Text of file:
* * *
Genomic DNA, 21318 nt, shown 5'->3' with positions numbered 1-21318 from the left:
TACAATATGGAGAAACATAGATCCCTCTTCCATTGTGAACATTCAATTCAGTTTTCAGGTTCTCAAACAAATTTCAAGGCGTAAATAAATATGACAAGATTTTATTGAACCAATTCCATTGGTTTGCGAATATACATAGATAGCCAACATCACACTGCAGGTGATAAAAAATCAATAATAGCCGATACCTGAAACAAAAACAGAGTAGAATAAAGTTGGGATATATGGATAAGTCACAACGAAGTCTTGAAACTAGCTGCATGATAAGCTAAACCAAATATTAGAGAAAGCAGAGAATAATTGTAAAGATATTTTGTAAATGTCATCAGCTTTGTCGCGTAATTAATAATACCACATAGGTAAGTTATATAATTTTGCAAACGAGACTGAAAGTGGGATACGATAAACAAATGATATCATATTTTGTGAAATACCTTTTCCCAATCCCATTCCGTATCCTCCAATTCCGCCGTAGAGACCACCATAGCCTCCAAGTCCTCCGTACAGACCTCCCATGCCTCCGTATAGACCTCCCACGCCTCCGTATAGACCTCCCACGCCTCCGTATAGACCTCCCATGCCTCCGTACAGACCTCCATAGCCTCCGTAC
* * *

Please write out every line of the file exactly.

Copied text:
Genomic DNA, 21318 nt, shown 5'->3' with positions numbered 1-21318 from the left:
TACAATATGGAGAAACATAGATCCCTCTTCCATTGTGAACATTCAATTCAGTTTTCAGGTTCTCAAACAAATTTCAAGGCGTAAATAAATATGACAAGATTTTATTGAACCAATTCCATTGGTTTGCGAATATACATAGATAGCCAACATCACACTGCAGGTGATAAAAAATCAATAATAGCCGATACCTGAAACAAAAACAGAGTAGAATAAAGTTGGGATATATGGATAAGTCACAACGAAGTCTTGAAACTAGCTGCATGATAAGCTAAACCAAATATTAGAGAAAGCAGAGAATAATTGTAAAGATATTTTGTAAATGTCATCAGCTTTGTCGCGTAATTAATAATACCACATAGGTAAGTTATATAATTTTGCAAACGAGACTGAAAGTGGGATACGATAAACAAATGATATCATATTTTGTGAAATACCTTTTCCCAATCCCATTCCGTATCCTCCAATTCCGCCGTAGAGACCACCATAGCCTCCAAGTCCTCCGTACAGACCTCCCATGCCTCCGTATAGACCTCCCACGCCTCCGTATAGACCTCCCACGCCTCCGTATAGACCTCCCATGCCTCCGTACAGACCTCCATAGCCTCCGTAC